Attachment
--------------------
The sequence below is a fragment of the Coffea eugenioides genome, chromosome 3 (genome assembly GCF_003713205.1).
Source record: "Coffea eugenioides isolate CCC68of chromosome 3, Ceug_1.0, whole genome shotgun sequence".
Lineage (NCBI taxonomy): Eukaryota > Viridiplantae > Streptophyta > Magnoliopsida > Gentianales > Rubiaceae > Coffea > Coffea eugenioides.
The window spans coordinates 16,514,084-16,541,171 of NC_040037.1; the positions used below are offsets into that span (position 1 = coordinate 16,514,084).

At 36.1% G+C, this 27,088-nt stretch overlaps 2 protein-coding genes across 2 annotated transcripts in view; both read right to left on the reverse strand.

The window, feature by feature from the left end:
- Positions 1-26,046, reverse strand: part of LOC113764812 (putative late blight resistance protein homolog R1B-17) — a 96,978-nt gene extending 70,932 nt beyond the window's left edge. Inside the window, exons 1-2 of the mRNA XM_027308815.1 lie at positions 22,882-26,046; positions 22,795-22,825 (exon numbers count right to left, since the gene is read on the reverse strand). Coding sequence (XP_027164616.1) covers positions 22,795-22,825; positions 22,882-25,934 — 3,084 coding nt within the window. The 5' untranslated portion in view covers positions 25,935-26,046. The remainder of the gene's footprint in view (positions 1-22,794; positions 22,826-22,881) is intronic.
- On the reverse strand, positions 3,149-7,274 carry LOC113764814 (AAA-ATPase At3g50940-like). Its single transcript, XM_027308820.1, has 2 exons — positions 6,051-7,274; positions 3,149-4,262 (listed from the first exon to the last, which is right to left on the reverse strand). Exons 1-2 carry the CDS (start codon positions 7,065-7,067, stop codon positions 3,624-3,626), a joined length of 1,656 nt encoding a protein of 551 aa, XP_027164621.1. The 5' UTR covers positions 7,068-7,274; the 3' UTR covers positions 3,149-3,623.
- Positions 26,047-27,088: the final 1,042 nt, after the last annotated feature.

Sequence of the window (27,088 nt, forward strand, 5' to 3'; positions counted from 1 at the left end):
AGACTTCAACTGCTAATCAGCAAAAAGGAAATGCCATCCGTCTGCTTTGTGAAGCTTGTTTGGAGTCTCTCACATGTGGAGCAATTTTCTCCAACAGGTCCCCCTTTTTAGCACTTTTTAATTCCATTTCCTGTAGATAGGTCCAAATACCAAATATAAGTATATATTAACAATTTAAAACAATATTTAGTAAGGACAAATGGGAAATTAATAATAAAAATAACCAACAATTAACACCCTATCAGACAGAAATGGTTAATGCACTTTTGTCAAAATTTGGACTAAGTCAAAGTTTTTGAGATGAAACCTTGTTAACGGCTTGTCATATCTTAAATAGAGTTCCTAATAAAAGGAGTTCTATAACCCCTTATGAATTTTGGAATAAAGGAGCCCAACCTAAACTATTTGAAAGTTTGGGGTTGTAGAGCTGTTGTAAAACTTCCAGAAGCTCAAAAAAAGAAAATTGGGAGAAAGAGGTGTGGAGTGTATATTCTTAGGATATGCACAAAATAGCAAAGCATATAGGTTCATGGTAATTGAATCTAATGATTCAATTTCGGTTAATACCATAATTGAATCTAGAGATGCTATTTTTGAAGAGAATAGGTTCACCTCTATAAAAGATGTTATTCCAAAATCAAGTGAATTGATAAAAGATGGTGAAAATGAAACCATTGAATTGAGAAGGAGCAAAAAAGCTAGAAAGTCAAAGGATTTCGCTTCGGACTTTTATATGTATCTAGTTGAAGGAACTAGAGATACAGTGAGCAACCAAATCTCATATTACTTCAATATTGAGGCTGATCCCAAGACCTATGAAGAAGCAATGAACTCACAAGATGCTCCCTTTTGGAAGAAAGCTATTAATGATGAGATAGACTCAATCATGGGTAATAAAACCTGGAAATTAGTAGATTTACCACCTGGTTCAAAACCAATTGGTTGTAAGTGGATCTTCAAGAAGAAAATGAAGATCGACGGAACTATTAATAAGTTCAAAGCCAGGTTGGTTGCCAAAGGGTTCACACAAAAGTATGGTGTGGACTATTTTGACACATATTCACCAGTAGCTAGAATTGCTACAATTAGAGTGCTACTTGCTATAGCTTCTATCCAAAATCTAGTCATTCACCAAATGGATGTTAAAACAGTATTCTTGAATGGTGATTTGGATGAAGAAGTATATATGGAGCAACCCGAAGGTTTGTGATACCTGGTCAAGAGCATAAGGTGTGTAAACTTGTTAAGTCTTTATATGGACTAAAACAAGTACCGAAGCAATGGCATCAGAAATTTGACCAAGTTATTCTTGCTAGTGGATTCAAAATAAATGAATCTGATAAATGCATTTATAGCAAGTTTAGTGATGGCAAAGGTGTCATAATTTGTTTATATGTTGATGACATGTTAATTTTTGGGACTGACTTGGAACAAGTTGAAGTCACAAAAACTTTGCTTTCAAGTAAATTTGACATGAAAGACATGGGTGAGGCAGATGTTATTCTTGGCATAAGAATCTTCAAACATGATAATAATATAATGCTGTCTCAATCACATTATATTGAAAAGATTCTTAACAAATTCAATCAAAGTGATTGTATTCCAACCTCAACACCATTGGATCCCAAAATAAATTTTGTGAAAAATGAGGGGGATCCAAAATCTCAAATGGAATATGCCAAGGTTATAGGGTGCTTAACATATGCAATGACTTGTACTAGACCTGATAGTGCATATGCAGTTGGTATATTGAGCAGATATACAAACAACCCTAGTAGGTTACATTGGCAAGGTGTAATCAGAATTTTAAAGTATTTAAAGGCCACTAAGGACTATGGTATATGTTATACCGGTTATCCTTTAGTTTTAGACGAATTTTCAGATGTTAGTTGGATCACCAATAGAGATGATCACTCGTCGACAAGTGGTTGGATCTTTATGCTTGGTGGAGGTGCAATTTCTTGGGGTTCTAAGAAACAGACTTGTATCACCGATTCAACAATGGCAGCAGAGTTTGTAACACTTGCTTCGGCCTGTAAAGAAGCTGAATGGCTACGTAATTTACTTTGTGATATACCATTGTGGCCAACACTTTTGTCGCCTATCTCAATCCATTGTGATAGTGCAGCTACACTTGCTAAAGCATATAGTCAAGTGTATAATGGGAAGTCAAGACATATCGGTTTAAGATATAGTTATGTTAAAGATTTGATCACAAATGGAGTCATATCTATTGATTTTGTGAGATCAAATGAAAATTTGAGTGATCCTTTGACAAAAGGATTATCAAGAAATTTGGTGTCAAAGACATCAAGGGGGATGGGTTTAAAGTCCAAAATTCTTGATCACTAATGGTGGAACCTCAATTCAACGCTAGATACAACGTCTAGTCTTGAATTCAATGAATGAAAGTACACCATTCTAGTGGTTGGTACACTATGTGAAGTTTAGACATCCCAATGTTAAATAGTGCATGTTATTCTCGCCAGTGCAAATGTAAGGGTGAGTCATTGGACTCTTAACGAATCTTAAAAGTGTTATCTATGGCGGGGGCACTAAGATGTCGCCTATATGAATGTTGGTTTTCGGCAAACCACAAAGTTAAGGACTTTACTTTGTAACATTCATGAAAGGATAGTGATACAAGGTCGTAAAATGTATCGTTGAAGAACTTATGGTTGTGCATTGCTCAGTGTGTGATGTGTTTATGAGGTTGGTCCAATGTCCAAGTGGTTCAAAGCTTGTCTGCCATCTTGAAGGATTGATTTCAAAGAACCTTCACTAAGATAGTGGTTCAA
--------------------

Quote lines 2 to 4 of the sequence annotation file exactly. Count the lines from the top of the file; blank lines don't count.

Source record: "Coffea eugenioides isolate CCC68of chromosome 3, Ceug_1.0, whole genome shotgun sequence".
Lineage (NCBI taxonomy): Eukaryota > Viridiplantae > Streptophyta > Magnoliopsida > Gentianales > Rubiaceae > Coffea > Coffea eugenioides.
The window spans coordinates 16,514,084-16,541,171 of NC_040037.1; the positions used below are offsets into that span (position 1 = coordinate 16,514,084).